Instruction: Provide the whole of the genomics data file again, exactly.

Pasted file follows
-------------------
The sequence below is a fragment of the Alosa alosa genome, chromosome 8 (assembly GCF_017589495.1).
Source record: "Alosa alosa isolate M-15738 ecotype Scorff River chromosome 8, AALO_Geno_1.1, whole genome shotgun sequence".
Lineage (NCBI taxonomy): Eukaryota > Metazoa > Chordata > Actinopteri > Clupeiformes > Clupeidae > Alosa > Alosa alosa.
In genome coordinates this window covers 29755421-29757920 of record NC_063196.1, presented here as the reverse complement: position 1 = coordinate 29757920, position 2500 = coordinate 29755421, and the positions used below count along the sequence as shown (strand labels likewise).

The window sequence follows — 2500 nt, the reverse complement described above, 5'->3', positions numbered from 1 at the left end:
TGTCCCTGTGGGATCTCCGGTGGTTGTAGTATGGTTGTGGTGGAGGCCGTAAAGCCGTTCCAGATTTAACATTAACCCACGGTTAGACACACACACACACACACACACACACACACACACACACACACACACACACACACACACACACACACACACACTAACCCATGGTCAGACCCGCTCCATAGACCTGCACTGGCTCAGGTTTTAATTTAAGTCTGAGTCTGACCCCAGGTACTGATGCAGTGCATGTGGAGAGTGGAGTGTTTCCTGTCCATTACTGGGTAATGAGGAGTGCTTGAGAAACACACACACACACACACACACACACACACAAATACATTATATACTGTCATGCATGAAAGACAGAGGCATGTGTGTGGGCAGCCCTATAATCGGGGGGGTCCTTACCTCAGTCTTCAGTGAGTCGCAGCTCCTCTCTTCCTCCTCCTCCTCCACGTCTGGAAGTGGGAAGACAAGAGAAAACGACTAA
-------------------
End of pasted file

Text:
The sequence below is a fragment of the Alosa alosa genome, chromosome 8 (assembly GCF_017589495.1).
Source record: "Alosa alosa isolate M-15738 ecotype Scorff River chromosome 8, AALO_Geno_1.1, whole genome shotgun sequence".
Lineage (NCBI taxonomy): Eukaryota > Metazoa > Chordata > Actinopteri > Clupeiformes > Clupeidae > Alosa > Alosa alosa.
In genome coordinates this window covers 29755421-29757920 of record NC_063196.1, presented here as the reverse complement: position 1 = coordinate 29757920, position 2500 = coordinate 29755421, and the positions used below count along the sequence as shown (strand labels likewise).

The window sequence follows — 2500 nt, the reverse complement described above, 5'->3', positions numbered from 1 at the left end:
TGTCCCTGTGGGATCTCCGGTGGTTGTAGTATGGTTGTGGTGGAGGCCGTAAAGCCGTTCCAGATTTAACATTAACCCACGGTTAGACACACACACACACACACACACACACACACACACACACACACACACACACACACACACACACACACACACACTAACCCATGGTCAGACCCGCTCCATAGACCTGCACTGGCTCAGGTTTTAATTTAAGTCTGAGTCTGACCCCAGGTACTGATGCAGTGCATGTGGAGAGTGGAGTGTTTCCTGTCCATTACTGGGTAATGAGGAGTGCTTGAGAAACACACACACACACACACACACACACACACAAATACATTATATACTGTCATGCATGAAAGACAGAGGCATGTGTGTGGGCAGCCCTATAATCGGGGGGGTCCTTACCTCAGTCTTCAGTGAGTCGCAGCTCCTCTCTTCCTCCTCCTCCTCCACGTCTGGAAGTGGGAAGACAAGAGAAAACGACTAA